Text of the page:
Kevin Brennan: It will not be distributed around Departments, but it can be used by the ONS to produce the sort of statistics that could be useful to Departments and local government for those very purposes. My hon. Friend is absolutely right. The measure is designed to help improve population estimates for the more mobile population that we have these days, including in areas such as his constituency, where people live in caravan parks and move around. It will give a more realistic estimate than we can get every 10 years with a census, for example, or with other information that the ONS already uses such as general practitioners registration, which can be quite unreliable. It will add a further layer of information, which will assist the ONS in producing better population and migration statistics.
Today’s order applies to England, but my hon. Friend’s constituency is in Wales. In future, the ONS will come forward with a similar order for Wales, and it will have to go through this House to be enacted. Wales is not included in today’s order, because there is a different method for collecting school census data in Wales. However, there will be a further measure in due course which will assist the Welsh Assembly Government to do a similar thing with school census data in Wales.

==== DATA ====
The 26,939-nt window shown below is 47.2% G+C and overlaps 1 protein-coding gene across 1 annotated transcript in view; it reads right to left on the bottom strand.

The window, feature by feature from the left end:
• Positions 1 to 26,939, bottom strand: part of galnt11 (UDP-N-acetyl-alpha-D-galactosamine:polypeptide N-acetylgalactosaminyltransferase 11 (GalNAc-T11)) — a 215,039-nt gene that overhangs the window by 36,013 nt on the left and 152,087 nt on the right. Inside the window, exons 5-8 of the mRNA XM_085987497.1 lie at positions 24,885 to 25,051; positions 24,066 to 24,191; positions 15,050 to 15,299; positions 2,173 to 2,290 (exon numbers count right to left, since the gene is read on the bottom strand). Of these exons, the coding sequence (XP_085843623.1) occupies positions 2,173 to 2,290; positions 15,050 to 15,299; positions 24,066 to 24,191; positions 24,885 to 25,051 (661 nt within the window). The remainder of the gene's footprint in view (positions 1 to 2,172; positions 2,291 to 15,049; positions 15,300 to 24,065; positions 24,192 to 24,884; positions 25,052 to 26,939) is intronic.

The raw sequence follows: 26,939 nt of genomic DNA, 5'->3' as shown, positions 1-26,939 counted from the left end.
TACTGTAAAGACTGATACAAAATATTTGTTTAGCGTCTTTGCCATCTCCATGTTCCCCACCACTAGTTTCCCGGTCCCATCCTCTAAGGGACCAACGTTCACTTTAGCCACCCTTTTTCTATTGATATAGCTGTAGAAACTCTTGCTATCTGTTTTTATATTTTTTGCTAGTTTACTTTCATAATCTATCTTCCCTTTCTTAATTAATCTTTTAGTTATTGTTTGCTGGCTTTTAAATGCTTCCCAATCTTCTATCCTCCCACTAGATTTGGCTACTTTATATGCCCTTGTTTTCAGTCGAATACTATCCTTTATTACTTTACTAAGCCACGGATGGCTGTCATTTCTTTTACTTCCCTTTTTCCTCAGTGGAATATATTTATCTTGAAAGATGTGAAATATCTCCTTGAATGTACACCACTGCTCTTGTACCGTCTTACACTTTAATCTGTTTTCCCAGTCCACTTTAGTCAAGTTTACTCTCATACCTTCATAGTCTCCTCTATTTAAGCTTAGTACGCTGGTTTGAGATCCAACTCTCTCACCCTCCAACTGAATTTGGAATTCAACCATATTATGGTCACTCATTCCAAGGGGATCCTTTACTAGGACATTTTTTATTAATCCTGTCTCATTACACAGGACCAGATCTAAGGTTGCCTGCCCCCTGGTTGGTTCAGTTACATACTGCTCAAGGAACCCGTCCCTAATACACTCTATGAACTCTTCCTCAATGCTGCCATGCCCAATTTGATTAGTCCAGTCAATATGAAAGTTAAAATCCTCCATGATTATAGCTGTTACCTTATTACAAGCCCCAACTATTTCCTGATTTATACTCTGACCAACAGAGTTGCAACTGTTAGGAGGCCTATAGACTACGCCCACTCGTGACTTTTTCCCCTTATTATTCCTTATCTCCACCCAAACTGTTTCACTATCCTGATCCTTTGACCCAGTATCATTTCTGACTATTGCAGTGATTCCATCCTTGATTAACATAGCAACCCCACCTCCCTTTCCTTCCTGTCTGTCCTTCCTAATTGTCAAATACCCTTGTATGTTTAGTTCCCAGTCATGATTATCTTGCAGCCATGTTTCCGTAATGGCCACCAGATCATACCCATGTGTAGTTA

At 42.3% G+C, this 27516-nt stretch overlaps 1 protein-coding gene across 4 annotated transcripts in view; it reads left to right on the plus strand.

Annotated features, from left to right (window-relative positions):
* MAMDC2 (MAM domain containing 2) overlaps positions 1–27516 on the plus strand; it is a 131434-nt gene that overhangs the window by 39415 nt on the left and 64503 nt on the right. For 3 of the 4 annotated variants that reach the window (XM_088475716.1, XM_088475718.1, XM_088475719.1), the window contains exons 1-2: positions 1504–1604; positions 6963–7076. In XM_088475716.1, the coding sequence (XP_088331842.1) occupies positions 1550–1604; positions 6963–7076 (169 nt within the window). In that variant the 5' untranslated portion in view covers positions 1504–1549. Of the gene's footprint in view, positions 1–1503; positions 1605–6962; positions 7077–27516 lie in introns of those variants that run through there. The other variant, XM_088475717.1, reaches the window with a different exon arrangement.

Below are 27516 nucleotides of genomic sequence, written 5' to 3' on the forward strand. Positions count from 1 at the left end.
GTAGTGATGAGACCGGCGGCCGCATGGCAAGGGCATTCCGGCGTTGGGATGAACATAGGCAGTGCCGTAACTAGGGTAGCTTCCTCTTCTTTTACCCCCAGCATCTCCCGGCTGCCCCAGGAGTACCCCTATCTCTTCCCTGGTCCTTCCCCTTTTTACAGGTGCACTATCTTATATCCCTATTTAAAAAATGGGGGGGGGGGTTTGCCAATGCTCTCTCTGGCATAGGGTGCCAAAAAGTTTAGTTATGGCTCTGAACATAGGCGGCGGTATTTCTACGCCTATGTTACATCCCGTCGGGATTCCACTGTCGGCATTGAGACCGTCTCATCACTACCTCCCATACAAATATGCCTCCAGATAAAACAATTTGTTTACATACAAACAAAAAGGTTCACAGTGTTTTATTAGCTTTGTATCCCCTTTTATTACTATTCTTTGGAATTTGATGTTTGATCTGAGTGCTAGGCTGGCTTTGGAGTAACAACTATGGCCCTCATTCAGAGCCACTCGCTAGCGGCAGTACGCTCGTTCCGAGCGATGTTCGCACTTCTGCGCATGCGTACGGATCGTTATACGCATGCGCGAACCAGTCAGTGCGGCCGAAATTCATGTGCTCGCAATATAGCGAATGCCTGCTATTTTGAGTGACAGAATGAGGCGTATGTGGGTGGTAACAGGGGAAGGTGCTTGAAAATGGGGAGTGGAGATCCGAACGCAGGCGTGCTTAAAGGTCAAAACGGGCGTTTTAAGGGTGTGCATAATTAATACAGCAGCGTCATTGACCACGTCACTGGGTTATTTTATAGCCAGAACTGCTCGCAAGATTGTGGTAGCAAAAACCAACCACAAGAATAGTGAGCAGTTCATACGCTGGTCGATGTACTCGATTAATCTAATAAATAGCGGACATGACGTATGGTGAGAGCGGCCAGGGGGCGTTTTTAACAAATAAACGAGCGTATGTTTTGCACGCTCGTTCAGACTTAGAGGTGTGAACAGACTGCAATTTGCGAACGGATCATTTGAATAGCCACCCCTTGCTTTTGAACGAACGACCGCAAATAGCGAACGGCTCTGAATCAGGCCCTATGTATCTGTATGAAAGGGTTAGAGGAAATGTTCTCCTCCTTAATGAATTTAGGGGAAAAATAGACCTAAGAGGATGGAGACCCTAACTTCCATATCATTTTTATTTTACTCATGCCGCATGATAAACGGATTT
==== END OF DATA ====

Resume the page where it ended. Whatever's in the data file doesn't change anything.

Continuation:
Chris Ruane: May I make a further suggestion about how Departments may feed into the ONS? Since 2005, the Department for Communities and Local Government has collected statistics on the number of out-of-county placements for vulnerable adults and children. It has recorded the number of such individuals placed outside the county but I do not believe it has recorded their destination. If that destination were recorded, it could be fed into the ONS and it would show whether there was any social dumping from inland authorities to seaside towns. Each authority might say that it was sending only 50 vulnerable children to Rhyl, but if 10 or 15 authorities send children to Rhyl or to other seaside towns, they usually send them to the same ward, the same caravan park and the same HMO, which is not in the best interests of those vulnerable children. It might be good for the social services department and for the slum landlord or the caravan park owner, but it is not in the best interests of those children.